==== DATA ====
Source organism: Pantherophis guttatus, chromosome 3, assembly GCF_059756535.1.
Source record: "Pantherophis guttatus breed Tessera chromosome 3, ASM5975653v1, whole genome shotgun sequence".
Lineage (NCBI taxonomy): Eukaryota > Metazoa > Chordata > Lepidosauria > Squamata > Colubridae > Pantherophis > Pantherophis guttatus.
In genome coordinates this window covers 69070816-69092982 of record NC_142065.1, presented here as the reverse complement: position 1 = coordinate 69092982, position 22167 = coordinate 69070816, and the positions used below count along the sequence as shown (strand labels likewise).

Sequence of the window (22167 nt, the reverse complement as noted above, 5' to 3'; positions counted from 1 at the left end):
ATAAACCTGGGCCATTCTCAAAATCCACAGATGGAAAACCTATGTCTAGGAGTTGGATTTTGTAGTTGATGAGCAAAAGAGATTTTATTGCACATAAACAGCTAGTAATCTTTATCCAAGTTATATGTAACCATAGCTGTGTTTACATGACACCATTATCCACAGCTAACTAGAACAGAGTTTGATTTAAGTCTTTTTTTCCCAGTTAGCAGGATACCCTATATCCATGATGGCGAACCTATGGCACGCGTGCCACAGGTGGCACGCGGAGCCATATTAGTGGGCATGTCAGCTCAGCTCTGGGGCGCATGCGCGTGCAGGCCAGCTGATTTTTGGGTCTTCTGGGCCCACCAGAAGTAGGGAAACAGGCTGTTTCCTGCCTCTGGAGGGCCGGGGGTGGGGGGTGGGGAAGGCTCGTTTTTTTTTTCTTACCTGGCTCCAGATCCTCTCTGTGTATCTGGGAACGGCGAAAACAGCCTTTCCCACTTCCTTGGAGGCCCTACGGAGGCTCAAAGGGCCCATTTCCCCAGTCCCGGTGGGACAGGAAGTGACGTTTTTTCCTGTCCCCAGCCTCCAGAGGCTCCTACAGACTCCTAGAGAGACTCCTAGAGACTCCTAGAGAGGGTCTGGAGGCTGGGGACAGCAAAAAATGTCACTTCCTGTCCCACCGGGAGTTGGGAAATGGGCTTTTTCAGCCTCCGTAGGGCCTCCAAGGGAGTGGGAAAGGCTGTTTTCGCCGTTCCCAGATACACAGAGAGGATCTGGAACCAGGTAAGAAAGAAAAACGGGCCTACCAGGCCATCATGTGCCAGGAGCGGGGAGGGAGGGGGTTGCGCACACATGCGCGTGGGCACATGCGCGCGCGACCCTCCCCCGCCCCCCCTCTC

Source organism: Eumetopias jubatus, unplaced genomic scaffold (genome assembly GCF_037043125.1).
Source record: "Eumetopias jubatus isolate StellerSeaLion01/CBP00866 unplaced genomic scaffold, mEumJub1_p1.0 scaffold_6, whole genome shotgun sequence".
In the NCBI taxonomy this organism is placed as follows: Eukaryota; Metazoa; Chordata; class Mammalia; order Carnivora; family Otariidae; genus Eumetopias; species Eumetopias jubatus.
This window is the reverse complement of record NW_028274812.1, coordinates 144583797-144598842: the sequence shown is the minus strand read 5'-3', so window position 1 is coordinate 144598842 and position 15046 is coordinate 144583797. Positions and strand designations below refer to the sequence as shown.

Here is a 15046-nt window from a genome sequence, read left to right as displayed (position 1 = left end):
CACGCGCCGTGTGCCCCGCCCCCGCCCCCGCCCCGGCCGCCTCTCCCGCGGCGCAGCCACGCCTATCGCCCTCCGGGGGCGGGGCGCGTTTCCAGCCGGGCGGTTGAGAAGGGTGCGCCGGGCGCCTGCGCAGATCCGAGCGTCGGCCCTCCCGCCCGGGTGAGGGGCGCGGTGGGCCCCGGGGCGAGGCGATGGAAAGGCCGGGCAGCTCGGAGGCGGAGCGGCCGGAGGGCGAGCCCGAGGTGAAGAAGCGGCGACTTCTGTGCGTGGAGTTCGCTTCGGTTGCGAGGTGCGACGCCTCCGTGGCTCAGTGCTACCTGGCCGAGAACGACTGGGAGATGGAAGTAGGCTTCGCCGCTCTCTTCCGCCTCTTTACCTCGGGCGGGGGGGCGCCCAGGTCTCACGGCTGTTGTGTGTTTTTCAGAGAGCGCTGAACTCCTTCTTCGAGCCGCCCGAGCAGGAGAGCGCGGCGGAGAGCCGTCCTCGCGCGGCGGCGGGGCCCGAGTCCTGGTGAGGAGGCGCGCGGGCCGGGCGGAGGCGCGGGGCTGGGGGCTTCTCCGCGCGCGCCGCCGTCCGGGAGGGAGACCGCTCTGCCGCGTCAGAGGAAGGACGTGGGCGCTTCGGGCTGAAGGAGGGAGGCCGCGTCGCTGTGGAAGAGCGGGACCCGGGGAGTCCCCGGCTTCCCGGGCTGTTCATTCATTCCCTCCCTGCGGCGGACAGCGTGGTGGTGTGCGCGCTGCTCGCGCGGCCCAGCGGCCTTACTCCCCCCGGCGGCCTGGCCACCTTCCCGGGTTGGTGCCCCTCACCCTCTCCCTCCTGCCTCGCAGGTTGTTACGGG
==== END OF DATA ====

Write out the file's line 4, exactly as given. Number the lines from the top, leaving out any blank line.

In genome coordinates this window covers 69070816-69092982 of record NC_142065.1, presented here as the reverse complement: position 1 = coordinate 69092982, position 22167 = coordinate 69070816, and the positions used below count along the sequence as shown (strand labels likewise).